Wednesday, March 24, 2010

LOST in Translation V.8


WHEW. That's about all I can say after last night's BAM-IN-YO-FACE slam dunk of an episode. I felt at the end the same way I felt at the end of "The Constant": like things were making sense, and intrigued, yet confused. But most importantly, excited!

The LOST producers were really winking at us the whole night, with Richard announcing early on that they're all in Hell and Jacob calling his enemy the "Man in Black." I both like that and don't like it; I don't want the producers taking their cues from us! But quibbles aside, let's get on with it.

That was such a rich backstory with really excellent storytelling, heartwrenching love and loss, questions of faith and more. It was like a Gabriel Garcia Marquez novel or something, which is kind of the beauty of LOST. Because of the backstories and flash forwards, the producers have been able to explore almost every genre: the buddy cop show, the "Bourne Identity" show, the Spanish colonial romance.

I loved most how the backstory humanized this man who's always been stone-faced and passive, especially with his struggle with faith. He starts out a devout Catholic, is told he has no chance at forgiveness by a priest, believes he's landed in Hell, finds out he hasn't, but must now serve as a prophet, only to lose his faith more than 100 years into the gig. It was just very rich and complex and delicious.

Most delicious was his redemption toward the end of the episode, when Hurley found him at his most vulnerable, about to make a deal with the devil. He found his faith again.

Ah, the devil references were abundant in this episode. The priest told Ricardo in jail, "The devil awaits you in hell." As the boat of Captain Magnus tossed toward the island, a fellow prisoner shouted "El Diablo!" When Ricardo sees his beloved Isabella in the cargo hold, she tells him they're in Hell.

When he comes face-to-face with the would-be devil (an incredibly sexy Titus Welliver; don't tell me I'm the only one who has a thing for the bad guys!), he tells him, "The devil took my body." Literally, perhaps?

And of course, Jacob tells Ricardo the man he met is a darkness that needs to be kept in, like wine in a bottle.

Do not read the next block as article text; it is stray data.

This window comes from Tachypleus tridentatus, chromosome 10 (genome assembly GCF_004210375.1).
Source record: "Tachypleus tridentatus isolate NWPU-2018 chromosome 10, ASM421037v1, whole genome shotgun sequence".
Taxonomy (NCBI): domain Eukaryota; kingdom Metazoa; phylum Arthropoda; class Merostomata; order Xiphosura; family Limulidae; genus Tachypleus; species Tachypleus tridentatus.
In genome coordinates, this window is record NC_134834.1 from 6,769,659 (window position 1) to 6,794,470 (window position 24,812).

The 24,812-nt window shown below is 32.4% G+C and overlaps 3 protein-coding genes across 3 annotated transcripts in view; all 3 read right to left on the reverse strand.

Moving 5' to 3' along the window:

So this brings us to the most important question: Is the MIB the "devil"?
The evidence is stacked against him. He...
  • Wears black
  • Is incredibly charming
  • Kills people as a black pillar of smoke
  • Possibly appears in the form of lost loved ones
  • Makes offers that are hard to refuse
There was a moment when he was talking to Ricardo in the ship that even I was almost convinced he was in the right. The thought occurred to me: what if Jacob were the devil? What if Jacob took his body, he was forced to inhabit a dead body (as he has with Locke) and has no real body? But how? And why?

Jacob's endless messing with people (who just end up killing each other) and mind games don't make him look too good either...but the same could be said of the Judeo-Christian concept of God, could it not?

And what to make of his plan to kill Jacob, which had pretty much the exact instructions Dogen gave Sayid to kill the MIB? Was the MIB stealing Jacob's line or were Dogen's instructions possibly misguided?

In the end, I was pretty much swayed in Jacob's favor. He makes good sense, and he wears white and is blonde, and in our culture, that means he's probably the "good one." But how does he "bring" people to the Island? Is he God, quite unlike we imagined him? Is the Island the gate to Hell and he, the gatekeeper? Is Widmore the closest thing to a real chosen one, with his electro-charged gates that keep the smoke out?

I'll finish by sharing some of the best lines, imbued with deeper meaning and possible hidden clues:
  • "Verily, I say to unto you, No prophet is accepted in his own country." - Luke 4:24, where Richard's Bible lands open.
  • "No one comes in unless I invite them in." - Jacob, talking about the statue. Seems like a lot of people have come in uninvited lately.
  • "He believes it's in man's nature to sin. I bring people here to prove him wrong" and "I want them to know the difference between right and wrong. I have no desire to step in." - Jacob, right before he names Ricardo his "representative."
  • "It wasn't your fault. It was my time. You've suffered enough. We are already together." - Isabella
  • "You have to stop the Man in Black from leaving the Island. If you don't, we'll all go to hell." - Hurley
Lastly, what about Ilana? I get the impression she might be older than she looks, too, due to her intimate knowledge of the island. But what do I know?


Diane said...

Ok first of all - LOVE THIS EPISODE!! Amazing.

Now onto the analysis. I am suspicious of the "Jacob good MIB bad" just because it's so obvious. How often have we been led down a road only to have the rug pulled out from under us? I'm a little more inclined to believe that neither is inherently good or evil. I mean, Jacob brings people to the island to prove a point to MIB - that people are capable of choosing good over evil. Jacob is RUINING PEOPLE'S LIVES TO MAKE A POINT!

But okay, assuming Jacob is God or Inherently Good or whatever. 1800s Jacob is like Old Testament God and 2007ish Jacob is like New Testament God. OTG Jacob beats the crap out of Ricardo and dunks him in water to prove a point. Angry Jacob is ANGRY! NTG Jacob practically sacrifices himself by allowing Ben to stab him.

Oh, and pretty grossed out about Ricardo chowing down on bacon five minutes after the critter was eating his shipmates. Ew.

On the other hand, MIB provides bacon. Inherently Good, no?

Can't wait until next week...

Amber said...

I know. I think it's (as always) not as easy as it looks. I love the ideas about New Testament and Old Testament God, though.